There are better ways for North Carolina's CAFOs to store and manage pig waste—and prepare for increasingly severe storms. As Waterkeeper Alliance staff attorney Will Hendrick contends, they could learn from the past.
"It's sadly predictable," he said. "We've seen it all before, and it's something that we should have taken steps to avoid. It's not going to get better until we make changes. The need for action increases as climate change increases the vulnerability of the coastal area to these storms."
There are two changes that the state's hog industry—dominated by Smithfield Foods, a corporation that owns roughly three-quarters of the hogs produced in North Carolina—could make to reduce pollution and get ready for future storms.
A CAFO in Warsaw, North Carolina. Justin Cook / Earthjustice
The first involves moving industrial animal operations out of the 100-year flood plain. After Hurricane Floyd in 1999, the state created a buyout program for industrial hog operations in flood-prone areas. The program was inundated with applications, and in the end, only had enough funding to buy out 45 industrial animal operations. Today, there are 123 industrial hog operations within 500 feet of the 100-year flood plain, along with 40 industrial poultry operations, according to Waterkeeper Alliance.
The state recently announced $5 million in funding for another round of buyouts, according to NC Policy Watch. However, some local residents are concerned that the program will steer taxpayer dollars toward industry-owned CAFOs, as opposed to those operated by independent contractors.
The second needed change involves the way that CAFOs store and manage waste. Currently, many industrial hog operations lower the level of waste in their lagoons by spraying it on surrounding fields.
State permits prohibit spraying more than four hours after a hurricane warning, as well as when fields are flooded or saturated with water, because the waste runs off fields into rivers when the rains come and causes contamination and pollution with dire impacts for both humans and wildlife. However, many CAFOs operators disregard this rule.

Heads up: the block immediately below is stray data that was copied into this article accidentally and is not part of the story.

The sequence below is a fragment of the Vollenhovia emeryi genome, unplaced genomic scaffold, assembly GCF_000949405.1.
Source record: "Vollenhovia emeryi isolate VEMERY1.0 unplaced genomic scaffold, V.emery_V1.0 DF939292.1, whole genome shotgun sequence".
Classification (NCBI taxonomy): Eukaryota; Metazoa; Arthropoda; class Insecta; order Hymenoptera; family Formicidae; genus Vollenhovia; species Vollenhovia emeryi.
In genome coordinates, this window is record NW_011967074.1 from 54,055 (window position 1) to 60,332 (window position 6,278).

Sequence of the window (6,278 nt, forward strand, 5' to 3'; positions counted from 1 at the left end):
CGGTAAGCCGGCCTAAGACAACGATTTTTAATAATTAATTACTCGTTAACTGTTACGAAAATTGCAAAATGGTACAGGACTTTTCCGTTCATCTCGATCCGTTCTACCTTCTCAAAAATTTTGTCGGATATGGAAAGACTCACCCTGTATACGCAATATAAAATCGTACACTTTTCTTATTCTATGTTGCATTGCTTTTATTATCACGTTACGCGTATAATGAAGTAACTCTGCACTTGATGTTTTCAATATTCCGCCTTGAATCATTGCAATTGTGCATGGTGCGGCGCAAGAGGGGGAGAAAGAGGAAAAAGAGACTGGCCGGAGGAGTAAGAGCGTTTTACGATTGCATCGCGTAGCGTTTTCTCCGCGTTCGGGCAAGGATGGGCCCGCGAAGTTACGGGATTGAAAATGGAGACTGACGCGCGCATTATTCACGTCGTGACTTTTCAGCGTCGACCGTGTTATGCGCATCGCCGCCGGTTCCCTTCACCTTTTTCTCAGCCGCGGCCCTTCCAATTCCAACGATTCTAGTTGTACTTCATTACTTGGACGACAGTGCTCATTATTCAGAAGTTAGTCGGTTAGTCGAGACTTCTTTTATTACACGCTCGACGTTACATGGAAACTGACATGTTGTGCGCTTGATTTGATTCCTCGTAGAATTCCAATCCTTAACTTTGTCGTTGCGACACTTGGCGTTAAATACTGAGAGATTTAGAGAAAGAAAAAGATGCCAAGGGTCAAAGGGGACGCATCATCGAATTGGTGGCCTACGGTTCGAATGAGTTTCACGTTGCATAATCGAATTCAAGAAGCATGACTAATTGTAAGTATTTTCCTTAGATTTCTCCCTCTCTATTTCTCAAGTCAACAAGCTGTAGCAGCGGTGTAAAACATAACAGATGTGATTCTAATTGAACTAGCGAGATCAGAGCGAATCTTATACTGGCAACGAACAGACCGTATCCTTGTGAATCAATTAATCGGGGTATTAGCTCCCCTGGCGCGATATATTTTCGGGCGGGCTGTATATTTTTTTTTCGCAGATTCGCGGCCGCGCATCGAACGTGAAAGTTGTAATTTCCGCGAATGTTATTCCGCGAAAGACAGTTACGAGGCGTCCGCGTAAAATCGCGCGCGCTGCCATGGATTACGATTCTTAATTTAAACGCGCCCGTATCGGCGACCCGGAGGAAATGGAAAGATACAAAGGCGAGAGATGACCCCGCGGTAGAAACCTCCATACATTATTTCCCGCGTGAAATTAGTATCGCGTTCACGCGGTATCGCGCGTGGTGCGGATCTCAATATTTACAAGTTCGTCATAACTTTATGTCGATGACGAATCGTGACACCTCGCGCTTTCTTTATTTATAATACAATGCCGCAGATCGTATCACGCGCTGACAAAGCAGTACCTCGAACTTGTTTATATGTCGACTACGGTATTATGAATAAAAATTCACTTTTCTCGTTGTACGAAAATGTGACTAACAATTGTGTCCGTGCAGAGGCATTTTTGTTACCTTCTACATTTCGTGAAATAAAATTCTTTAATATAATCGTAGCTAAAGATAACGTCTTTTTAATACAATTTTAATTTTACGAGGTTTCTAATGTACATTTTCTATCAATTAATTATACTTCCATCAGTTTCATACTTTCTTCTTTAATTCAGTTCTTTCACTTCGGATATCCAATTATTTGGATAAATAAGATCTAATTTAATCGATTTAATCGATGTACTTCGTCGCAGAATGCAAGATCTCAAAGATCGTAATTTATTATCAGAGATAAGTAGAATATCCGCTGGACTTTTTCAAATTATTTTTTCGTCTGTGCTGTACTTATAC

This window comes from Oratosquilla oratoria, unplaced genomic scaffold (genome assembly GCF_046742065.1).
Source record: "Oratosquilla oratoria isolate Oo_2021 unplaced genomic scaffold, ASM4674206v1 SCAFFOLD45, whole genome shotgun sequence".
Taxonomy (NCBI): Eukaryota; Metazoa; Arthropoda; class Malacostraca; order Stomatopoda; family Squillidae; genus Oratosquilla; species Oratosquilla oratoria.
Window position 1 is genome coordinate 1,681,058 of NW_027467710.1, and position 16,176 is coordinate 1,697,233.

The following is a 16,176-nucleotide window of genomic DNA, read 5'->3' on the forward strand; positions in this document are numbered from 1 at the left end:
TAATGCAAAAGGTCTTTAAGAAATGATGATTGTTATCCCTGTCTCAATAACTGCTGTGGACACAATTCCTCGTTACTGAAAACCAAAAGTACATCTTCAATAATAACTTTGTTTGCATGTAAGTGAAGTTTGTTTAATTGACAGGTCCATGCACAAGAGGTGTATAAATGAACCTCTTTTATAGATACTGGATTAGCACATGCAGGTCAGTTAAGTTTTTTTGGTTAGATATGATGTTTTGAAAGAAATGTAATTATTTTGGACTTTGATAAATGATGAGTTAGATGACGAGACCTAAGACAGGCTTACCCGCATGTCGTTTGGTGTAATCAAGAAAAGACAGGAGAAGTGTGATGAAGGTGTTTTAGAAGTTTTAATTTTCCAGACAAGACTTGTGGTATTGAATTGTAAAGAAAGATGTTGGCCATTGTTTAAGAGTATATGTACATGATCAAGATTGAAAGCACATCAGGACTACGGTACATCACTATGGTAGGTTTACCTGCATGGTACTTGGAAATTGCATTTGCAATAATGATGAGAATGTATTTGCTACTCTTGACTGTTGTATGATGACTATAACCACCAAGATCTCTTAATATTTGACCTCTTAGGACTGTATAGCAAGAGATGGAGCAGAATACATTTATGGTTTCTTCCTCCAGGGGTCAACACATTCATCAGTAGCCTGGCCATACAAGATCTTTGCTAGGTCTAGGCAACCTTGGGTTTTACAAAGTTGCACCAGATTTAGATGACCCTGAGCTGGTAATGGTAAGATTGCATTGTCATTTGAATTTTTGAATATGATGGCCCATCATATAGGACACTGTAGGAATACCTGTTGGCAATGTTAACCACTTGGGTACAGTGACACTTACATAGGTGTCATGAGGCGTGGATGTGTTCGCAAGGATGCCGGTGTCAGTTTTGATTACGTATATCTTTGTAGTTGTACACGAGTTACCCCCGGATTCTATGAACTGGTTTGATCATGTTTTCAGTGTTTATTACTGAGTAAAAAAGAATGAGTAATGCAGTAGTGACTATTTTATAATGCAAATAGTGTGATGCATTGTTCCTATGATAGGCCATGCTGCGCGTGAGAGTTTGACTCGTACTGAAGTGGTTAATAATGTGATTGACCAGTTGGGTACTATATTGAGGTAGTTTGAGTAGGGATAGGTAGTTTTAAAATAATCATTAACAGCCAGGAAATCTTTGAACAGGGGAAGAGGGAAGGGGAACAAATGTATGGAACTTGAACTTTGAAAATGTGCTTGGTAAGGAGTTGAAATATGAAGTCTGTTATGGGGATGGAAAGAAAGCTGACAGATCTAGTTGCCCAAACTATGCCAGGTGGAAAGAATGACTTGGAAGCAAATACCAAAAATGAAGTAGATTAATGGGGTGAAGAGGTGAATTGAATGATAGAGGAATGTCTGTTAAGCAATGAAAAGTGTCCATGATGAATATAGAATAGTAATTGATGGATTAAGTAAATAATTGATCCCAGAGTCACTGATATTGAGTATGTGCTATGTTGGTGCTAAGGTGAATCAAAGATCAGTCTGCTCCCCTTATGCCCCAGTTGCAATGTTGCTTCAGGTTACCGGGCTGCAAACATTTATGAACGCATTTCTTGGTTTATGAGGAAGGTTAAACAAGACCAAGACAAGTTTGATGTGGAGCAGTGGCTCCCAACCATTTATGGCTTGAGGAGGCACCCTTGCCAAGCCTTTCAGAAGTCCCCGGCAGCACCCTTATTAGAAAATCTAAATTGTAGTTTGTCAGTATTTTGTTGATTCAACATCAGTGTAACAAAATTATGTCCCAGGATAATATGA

"Many CAFO operators are between a rock and a hard place," Hall explains. "They are also victims of the industry's greed."
The North Carolina Pork Council touted this practice in preparation for Hurricane Florence, saying they lowered "the levels of the lagoons to accommodate more rainwater, using the manure as fertilizer in nearby fields," even though the waste can't act as a fertilizer if its washed off the fields by rain.
Industrial pig operations operate under a waste management permit that is revised and renewed every five years. This permit has remained unchanged for almost two decades. This year could be different.
Last spring, Earthjustice—working in partnership with Yale Law School's Environmental Justice Clinic and the North Carolina-based Chambers Center for Civil Rights—settled a civil rights complaint filed in 2014 on behalf of REACH, the North Carolina Environmental Justice Network (NCEJN), and Waterkeeper Alliance. The complaint alleged that DEQ allowed industrial swine facilities to operate with "grossly inadequate and outdated systems of controlling animal waste" resulting in an "unjustified disproportionate impact on the basis of race and national origin against African Americans, Latinos and Native Americans."
As part of the settlement, DEQ agreed to allow community members to play a greater in the development of its swine waste management permit. DEQ also agreed to update its storm standards—requiring industrial hog operations to better prepare for storms. But those new standards have yet to take effect.
Last month, Earthjustice and our partners submitted "stakeholder" comments on DEQ's latest draft permit, on behalf of REACH, NCEJN and Waterkeeper. We applauded DEQ's decision to propose stronger storm standards, in line with our civil rights settlement, and urged the agency to take additional steps to protect communities and the environment. A revised draft permit will be available for public review later this year.
Devon Hall speaks at a REACH meeting. Justin Cook / Earthjustice